I am excited to hear about your better control, yoga teacher training, and improved health and wellness! And everybody else’s exciting improvements!
I’ll share my “retinopathy” experience here, I hope that the circumstances are such that it might offer a little peace of mind.
Shortly after my diabetes diagnosis I went and saw a local optometrist. I made a point when scheduling to mention it was for a “diabetic eye exam”. He scanned photos of my retinas, and then barged into the room saying, “diabetic right, I thouht so… “ clearly before he’d read my medical history or even looked at my chart. He pulled up my retina images on the monitor in the room and he had already circled two darker looking spots. He then proceeded to elaborate that these were mild non proliferation diabetic retinopathy from wildly out of control diabetes and the same thing was probably happening in my kidneys.
Then he looked at my chart and saw I had an a1c or 5.3 and had been diagnosed with diabetes less than a year prior and started mumbling. He then charted that I had “diabetes insipiditis” which isn’t even the right disease.
So I went to my diabetes doctor and explained to him, who said—- “you absolutely do not have diabetic retinopathy.” Then I scheduled an apt with a highly regarded ophthalmologist (a real doctor) who also said, “there is absolutely nothing wrong with your eyes…”. I’ve since heard many other stories from many other people around town about the same optometrist essentially making up nonsense diagnosis for people…
So please get a second opinion, particularly if this exam was done by an optometrist. My personal opinion/ belief that I’ve come to after investigating due to this experience is that the system is such that optometrists are highly incentivized to find “diagnosis” that are well beyond their expertise in order to allow them to bill medical insurance at much higher rates than they’re able to bill vision insurance for. That’s not to say that I think that many of them are making false diagnosis on purpose, just that I think that their reimbursement arrangement is so dysfunctional that it leads to finding issues where there are none.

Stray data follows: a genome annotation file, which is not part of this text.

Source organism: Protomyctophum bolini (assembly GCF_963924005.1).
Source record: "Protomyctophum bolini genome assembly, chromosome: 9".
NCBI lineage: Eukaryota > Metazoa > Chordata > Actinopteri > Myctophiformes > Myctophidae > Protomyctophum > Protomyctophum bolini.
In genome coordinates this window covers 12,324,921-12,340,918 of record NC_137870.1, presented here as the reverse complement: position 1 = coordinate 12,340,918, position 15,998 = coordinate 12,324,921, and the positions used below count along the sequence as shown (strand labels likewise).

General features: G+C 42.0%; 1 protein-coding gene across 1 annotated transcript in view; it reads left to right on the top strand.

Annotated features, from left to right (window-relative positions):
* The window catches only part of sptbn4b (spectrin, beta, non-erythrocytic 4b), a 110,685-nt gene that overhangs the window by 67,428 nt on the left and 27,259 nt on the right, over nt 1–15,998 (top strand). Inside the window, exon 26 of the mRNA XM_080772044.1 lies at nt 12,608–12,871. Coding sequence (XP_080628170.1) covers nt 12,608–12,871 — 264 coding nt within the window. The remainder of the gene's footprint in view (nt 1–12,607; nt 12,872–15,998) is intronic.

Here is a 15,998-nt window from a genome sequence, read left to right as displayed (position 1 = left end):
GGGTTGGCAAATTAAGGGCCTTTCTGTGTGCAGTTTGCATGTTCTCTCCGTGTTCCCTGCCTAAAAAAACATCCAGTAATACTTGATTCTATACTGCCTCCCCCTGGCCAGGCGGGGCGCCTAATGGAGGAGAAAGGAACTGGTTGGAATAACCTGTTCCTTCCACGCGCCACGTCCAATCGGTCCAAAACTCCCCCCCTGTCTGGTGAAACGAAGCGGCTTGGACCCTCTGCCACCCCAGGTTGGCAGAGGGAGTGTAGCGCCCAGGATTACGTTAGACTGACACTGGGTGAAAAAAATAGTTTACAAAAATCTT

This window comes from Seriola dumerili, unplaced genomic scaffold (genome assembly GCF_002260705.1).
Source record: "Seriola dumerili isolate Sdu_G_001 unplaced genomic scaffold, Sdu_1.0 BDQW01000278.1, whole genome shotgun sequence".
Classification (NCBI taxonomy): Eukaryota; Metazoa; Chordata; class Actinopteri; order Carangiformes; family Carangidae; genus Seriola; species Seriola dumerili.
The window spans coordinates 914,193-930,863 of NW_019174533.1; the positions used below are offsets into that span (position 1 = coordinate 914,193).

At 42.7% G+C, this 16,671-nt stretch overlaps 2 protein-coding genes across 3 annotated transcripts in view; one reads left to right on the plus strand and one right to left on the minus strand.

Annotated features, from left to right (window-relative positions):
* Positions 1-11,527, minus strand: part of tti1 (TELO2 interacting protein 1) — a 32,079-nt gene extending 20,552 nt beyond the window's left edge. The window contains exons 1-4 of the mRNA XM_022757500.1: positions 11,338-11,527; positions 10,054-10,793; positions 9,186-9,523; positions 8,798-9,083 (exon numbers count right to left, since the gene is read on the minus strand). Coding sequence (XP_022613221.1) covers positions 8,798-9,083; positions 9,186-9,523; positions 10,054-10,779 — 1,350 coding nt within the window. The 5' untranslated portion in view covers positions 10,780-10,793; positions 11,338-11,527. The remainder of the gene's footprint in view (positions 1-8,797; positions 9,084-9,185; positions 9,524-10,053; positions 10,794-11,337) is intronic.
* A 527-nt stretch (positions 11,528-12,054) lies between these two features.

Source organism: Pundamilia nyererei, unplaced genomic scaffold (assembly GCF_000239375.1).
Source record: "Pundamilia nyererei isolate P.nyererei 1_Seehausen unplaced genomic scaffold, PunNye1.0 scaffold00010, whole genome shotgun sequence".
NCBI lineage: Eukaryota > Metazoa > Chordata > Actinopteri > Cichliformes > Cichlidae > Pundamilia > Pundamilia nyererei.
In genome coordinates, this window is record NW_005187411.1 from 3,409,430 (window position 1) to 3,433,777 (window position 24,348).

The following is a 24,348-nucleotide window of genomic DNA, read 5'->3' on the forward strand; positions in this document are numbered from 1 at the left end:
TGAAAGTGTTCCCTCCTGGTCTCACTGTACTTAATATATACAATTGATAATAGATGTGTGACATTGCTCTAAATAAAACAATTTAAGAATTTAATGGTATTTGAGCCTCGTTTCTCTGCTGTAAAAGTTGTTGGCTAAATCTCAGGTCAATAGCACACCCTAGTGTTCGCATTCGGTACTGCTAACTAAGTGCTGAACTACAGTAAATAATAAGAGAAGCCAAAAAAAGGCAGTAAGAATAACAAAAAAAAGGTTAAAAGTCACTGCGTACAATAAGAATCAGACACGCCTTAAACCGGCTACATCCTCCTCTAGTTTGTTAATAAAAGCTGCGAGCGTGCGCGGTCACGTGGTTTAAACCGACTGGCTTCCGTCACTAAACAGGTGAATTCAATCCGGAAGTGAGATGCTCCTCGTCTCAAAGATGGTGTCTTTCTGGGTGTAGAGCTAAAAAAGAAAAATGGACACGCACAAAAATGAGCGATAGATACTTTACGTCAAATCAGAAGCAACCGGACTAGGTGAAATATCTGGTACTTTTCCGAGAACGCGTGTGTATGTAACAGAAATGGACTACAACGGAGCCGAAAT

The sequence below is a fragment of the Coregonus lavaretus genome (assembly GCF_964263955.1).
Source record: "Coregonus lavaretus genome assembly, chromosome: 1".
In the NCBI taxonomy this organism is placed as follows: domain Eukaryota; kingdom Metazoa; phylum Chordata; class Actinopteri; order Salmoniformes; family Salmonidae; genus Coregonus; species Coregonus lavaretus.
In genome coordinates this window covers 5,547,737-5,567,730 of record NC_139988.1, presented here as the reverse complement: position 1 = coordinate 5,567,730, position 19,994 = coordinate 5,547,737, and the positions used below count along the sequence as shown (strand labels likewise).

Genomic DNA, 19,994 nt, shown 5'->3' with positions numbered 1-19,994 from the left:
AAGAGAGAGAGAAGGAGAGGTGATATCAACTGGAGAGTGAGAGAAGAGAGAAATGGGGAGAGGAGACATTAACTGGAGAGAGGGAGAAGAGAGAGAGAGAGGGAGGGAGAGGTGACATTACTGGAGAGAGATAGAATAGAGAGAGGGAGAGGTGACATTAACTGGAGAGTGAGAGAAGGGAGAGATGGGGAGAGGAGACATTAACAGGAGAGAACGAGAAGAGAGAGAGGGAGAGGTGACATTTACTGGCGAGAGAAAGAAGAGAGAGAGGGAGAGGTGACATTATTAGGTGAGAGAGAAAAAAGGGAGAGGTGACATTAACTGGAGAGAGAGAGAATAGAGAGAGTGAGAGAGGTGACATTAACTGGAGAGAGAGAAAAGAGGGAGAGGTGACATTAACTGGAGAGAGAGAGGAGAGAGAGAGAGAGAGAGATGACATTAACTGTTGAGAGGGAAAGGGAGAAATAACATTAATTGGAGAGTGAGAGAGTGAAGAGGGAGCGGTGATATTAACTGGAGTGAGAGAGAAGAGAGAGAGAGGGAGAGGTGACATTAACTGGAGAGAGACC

Hope this might be helpful
Would this include my optometrist asking me if she could feel the lump in my neck when I answered yes to having any lumps? And then proclaiming, “Ew! Feels like cancer!” Like that kind of misdiagnosis?
I broke up with her.
Come to think of it, she was also the one who had “zero concerns” about retinopathy development during pregnancy even though my a1c dropped from 10.3 to 6.3 in like 8 weeks. Told me she’d see me after pregnancy. You know who else released me till after pregnancy? My endo… said there was nothing he could do for me, good luck, and come see him when I was all done. He did the same for me during brain surgery.
I could tell stories until Friday…of next week…about doctors and some crazy things I’ve seen. But I’ll go funnel that energy into something that will feel good.
I’ll take that and with it. I’ve been putting in work.
So then @CatLady, jury’s out. I think. Looks like there’s tons of evidence to support putting in the work. Paws crossed.
Doc, that is so good to know!
Specialist opthamolgist, a very sharp guy!
Wow, I hope that’s an exaggeration…that is SO unprofessional!
Just a quick update: I am very happy (relieved!) to report that my a1c has dropped from 7.3 to 6.7!! Thanks, FUD family, for all the info, help, and support!
That is AWESOME @CatLady!
There is something satisfying about making the number in the ones column smaller.
Amazing progress! So glad this forum was helpful!
That is fantastic news! Thank you for sharing.